A Kilcrohane Christmas

I need a rest: a very long rest. I’m thinking of heading back to the city so that I can relax for a while. You see, my first Christmas in Kilcrohane, in fact my first Christmas outside Cork city, has been just one long list of activities, events and places to go. My usual Christmas routine of sofa, T.V. and food is but a distant memory.

In preparation for my first festive season in rural Ireland, I travelled up to the city last week to get what I call my ‘urban fix’ before I relaxed into the warm blanket of a very special Kilcrohane Christmas. Or so I thought.

I immersed myself in all my favourite places, fearful that they might have changed since I moved to the Peninsula. But no, everything was as I had left it. The Mutton Lane Inn was still warm and welcoming, the English Market was packed with people collecting their turkeys, hams and, of course, the world-famous spiced beef. As I walked along Oliver Plunkett Street, soaking in the atmosphere, I found myself wondering if I would make it back to the Sheep’s Head for the Christmas carol service later that evening or whether there would be a big turnout for the Christmas Day swims in Dunmanus Bay or which of the two St. Stephen’s Day guided walks along the Sheep’s Head Way I would be up for. I suddenly found the city of my birth, the city I love so well, claustrophobic; it was time to head home to the Peninsula.

I made it back to the village in time for the carol service; both the parish priest and the local Church of Ireland clergy gathered with the children of the community and their families at the village church. The festive carols and the candle-lit church soon had all those present singing along, and as one man said when the service ended: ‘Now Christmas can begin’. When we all gathered at the back of the church for mulled wine, mince pies and hot chocolate, it was then that I realised that this wasn’t going to be a traditional Christmas as I have known it back in the city.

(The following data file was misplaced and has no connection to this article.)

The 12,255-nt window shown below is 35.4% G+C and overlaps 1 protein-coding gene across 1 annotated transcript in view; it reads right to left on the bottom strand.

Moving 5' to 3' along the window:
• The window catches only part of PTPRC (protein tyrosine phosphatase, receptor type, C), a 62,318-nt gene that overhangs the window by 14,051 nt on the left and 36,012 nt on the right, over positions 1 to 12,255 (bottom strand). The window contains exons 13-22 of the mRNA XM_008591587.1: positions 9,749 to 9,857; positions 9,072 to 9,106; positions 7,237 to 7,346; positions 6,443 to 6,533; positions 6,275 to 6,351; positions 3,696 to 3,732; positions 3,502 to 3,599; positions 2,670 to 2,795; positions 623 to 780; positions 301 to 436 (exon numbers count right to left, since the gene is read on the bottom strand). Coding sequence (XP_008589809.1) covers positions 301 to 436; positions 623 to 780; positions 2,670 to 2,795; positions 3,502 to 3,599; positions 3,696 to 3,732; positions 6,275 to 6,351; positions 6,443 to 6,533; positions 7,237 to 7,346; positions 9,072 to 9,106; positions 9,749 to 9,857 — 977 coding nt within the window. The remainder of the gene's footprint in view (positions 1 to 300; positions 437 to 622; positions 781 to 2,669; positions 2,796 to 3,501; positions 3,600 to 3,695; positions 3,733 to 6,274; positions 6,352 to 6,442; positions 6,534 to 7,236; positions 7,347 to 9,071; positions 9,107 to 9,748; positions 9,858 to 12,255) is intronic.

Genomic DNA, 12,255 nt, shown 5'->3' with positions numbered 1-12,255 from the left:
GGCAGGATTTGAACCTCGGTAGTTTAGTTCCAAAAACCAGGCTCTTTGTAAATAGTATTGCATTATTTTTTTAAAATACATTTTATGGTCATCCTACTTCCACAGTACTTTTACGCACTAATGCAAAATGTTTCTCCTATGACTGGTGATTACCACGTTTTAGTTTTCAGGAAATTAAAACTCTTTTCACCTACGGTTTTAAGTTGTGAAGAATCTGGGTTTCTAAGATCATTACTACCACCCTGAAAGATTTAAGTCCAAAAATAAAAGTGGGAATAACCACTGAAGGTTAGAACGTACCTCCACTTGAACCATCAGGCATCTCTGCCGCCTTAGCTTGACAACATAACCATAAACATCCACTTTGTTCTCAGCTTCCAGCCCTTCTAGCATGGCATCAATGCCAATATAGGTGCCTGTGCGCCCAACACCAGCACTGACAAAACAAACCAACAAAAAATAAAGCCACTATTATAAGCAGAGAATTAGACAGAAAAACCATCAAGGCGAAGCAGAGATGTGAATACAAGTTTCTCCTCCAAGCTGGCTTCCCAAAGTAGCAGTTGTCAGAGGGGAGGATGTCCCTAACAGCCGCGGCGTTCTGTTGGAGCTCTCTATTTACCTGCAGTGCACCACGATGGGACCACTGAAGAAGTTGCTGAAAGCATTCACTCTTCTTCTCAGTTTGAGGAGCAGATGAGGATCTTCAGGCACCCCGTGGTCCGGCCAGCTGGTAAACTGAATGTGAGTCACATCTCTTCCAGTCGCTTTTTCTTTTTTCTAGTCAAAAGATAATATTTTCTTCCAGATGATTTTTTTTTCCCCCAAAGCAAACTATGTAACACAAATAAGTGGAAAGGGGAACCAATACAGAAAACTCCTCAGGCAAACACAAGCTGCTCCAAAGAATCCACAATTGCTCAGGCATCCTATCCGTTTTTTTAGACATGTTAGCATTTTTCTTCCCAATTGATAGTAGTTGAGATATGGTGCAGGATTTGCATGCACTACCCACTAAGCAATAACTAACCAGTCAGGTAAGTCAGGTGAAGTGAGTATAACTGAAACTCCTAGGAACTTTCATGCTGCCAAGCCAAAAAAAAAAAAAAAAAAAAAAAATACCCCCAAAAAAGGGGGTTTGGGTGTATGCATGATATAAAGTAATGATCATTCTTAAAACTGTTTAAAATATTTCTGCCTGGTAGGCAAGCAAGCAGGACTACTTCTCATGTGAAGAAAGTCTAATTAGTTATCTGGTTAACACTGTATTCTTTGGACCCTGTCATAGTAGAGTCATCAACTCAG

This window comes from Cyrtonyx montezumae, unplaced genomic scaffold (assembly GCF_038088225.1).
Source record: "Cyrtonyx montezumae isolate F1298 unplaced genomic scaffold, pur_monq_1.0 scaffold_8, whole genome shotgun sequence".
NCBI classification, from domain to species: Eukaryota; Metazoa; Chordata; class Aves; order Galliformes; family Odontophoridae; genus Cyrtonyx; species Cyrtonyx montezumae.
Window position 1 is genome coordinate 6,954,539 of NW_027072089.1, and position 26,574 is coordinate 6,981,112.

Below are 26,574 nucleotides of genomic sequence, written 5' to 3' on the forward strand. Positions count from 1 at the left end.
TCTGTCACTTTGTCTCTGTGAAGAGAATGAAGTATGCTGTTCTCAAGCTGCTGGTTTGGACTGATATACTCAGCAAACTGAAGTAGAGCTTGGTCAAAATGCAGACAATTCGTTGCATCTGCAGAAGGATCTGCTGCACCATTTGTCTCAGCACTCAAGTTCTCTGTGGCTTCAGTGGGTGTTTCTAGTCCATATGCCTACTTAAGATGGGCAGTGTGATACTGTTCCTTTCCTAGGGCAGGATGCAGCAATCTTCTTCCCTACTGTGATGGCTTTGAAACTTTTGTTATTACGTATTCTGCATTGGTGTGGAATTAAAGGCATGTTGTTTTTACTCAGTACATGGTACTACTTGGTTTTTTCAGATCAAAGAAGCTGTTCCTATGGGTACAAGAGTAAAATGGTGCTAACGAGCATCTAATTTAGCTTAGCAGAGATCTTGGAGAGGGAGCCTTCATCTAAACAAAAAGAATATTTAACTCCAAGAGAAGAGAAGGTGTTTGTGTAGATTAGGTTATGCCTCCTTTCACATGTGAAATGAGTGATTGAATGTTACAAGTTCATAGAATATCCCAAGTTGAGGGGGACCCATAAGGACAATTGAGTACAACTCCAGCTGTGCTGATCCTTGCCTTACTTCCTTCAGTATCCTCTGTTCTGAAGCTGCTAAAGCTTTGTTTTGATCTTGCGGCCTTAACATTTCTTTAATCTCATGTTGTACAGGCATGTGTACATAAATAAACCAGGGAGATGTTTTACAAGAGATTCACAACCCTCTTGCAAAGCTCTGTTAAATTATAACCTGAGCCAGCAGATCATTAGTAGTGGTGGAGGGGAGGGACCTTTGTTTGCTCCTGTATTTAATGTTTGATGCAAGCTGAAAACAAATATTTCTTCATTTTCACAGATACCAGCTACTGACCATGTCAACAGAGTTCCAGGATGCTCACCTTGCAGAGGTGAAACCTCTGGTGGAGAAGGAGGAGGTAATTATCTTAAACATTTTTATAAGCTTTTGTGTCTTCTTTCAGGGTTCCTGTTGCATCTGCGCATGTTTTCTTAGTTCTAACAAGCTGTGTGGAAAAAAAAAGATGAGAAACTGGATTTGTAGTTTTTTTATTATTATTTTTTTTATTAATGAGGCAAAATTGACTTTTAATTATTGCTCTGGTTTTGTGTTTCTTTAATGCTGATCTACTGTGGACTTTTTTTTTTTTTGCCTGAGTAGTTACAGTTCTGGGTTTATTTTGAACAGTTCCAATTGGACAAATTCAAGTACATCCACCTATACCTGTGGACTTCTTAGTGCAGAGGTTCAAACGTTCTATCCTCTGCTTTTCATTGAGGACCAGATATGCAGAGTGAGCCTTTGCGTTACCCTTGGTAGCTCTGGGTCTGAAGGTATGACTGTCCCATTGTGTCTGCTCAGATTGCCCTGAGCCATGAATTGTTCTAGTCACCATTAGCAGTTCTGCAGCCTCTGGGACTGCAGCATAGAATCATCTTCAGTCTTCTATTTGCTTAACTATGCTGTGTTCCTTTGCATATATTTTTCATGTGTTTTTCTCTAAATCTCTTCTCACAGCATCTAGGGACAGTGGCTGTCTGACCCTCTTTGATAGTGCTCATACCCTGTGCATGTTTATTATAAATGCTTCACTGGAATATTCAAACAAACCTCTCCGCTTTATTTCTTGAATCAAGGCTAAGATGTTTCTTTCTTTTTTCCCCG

Christmas Eve at Eileen's

On Christmas Eve, the only place to be was in Eileen’s pub where friends and family members gathered to listen to the music and to prepare for the celebrations that were about to begin.

Alex and Kenny in Eileen's on Christmas Eve

Click to hear live music from Eileen’s pub

Firstly, let me just start by saying that we (and I mean me, especially) never considered taking a dip in ice-cold water on Christmas Day to be a very, shall we say, sensible, let alone festive, thing to do. But, it appears that the people of the Peninsula like nothing better than to strip off and plunge into Dunmanus Bay before they sit down to their Christmas dinners. And, in case you are wondering, no, I didn’t take part in this madness. Charity fundraisers or not, I haven’t taken a dip off the coast of Ireland in over 25 years and I don’t intend starting now.

The Christmas Day swim in Ahakista

As I stood on the piers of Kilcrohane and Ahakista, wrapped in my coat, scarf, hat and gloves, I could only marvel at the men, women and children who bravely jumped, walked and ran into the sea. In fact, most of them didn’t even wrap themselves in towels when they came out of the water after their swim. They all stood around in their swimming trunks, drinking whiskeys and hot chocolate as if they were at a beach party in Barbados. I know this has been a very mild Christmas but come on. I, on the other hand, legged it back to the car as it was raining and I didn’t want to get the camera wet; otherwise I would have stayed, obviously.

Hardy men in Kilcrohane on Christmas morning

As we settled down to our Christmas dinner, my thoughts turned to a lovely fire, a box of chocolates and a glass of something smooth and warming while the next activity for the following day was already being discussed.